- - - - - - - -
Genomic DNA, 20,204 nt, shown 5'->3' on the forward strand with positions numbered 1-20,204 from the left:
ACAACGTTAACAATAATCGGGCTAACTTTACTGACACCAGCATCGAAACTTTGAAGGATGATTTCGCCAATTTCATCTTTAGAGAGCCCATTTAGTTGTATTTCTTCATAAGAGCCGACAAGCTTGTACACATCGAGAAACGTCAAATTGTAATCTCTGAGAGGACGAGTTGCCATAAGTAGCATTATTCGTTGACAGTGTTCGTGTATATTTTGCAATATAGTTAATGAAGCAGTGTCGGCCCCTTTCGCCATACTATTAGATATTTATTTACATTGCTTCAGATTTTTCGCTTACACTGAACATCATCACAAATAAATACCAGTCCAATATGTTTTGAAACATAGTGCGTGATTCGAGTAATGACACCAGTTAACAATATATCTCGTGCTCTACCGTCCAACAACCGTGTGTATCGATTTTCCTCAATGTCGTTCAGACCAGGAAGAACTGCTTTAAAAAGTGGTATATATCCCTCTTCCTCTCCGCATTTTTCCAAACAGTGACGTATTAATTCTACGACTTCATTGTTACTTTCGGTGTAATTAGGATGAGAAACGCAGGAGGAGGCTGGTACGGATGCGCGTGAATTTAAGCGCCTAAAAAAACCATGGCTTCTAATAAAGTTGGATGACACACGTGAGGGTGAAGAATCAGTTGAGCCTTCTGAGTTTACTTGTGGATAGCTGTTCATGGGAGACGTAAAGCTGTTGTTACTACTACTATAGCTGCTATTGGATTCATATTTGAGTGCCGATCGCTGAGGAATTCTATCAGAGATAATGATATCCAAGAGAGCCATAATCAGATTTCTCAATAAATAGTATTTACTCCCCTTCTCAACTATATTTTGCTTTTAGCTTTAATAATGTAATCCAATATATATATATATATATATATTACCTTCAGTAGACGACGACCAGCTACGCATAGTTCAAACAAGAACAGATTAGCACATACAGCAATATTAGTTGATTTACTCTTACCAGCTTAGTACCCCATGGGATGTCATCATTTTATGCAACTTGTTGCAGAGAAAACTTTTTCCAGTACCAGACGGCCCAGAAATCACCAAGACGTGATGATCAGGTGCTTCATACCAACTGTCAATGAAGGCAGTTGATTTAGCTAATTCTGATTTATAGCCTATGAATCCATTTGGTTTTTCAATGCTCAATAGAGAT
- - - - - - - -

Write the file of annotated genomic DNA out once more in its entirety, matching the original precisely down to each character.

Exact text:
Genomic DNA, 20,204 nt, shown 5'->3' on the forward strand with positions numbered 1-20,204 from the left:
ACAACGTTAACAATAATCGGGCTAACTTTACTGACACCAGCATCGAAACTTTGAAGGATGATTTCGCCAATTTCATCTTTAGAGAGCCCATTTAGTTGTATTTCTTCATAAGAGCCGACAAGCTTGTACACATCGAGAAACGTCAAATTGTAATCTCTGAGAGGACGAGTTGCCATAAGTAGCATTATTCGTTGACAGTGTTCGTGTATATTTTGCAATATAGTTAATGAAGCAGTGTCGGCCCCTTTCGCCATACTATTAGATATTTATTTACATTGCTTCAGATTTTTCGCTTACACTGAACATCATCACAAATAAATACCAGTCCAATATGTTTTGAAACATAGTGCGTGATTCGAGTAATGACACCAGTTAACAATATATCTCGTGCTCTACCGTCCAACAACCGTGTGTATCGATTTTCCTCAATGTCGTTCAGACCAGGAAGAACTGCTTTAAAAAGTGGTATATATCCCTCTTCCTCTCCGCATTTTTCCAAACAGTGACGTATTAATTCTACGACTTCATTGTTACTTTCGGTGTAATTAGGATGAGAAACGCAGGAGGAGGCTGGTACGGATGCGCGTGAATTTAAGCGCCTAAAAAAACCATGGCTTCTAATAAAGTTGGATGACACACGTGAGGGTGAAGAATCAGTTGAGCCTTCTGAGTTTACTTGTGGATAGCTGTTCATGGGAGACGTAAAGCTGTTGTTACTACTACTATAGCTGCTATTGGATTCATATTTGAGTGCCGATCGCTGAGGAATTCTATCAGAGATAATGATATCCAAGAGAGCCATAATCAGATTTCTCAATAAATAGTATTTACTCCCCTTCTCAACTATATTTTGCTTTTAGCTTTAATAATGTAATCCAATATATATATATATATATATATTACCTTCAGTAGACGACGACCAGCTACGCATAGTTCAAACAAGAACAGATTAGCACATACAGCAATATTAGTTGATTTACTCTTACCAGCTTAGTACCCCATGGGATGTCATCATTTTATGCAACTTGTTGCAGAGAAAACTTTTTCCAGTACCAGACGGCCCAGAAATCACCAAGACGTGATGATCAGGTGCTTCATACCAACTGTCAATGAAGGCAGTTGATTTAGCTAATTCTGATTTATAGCCTATGAATCCATTTGGTTTTTCAATGCTCAATAGAGAT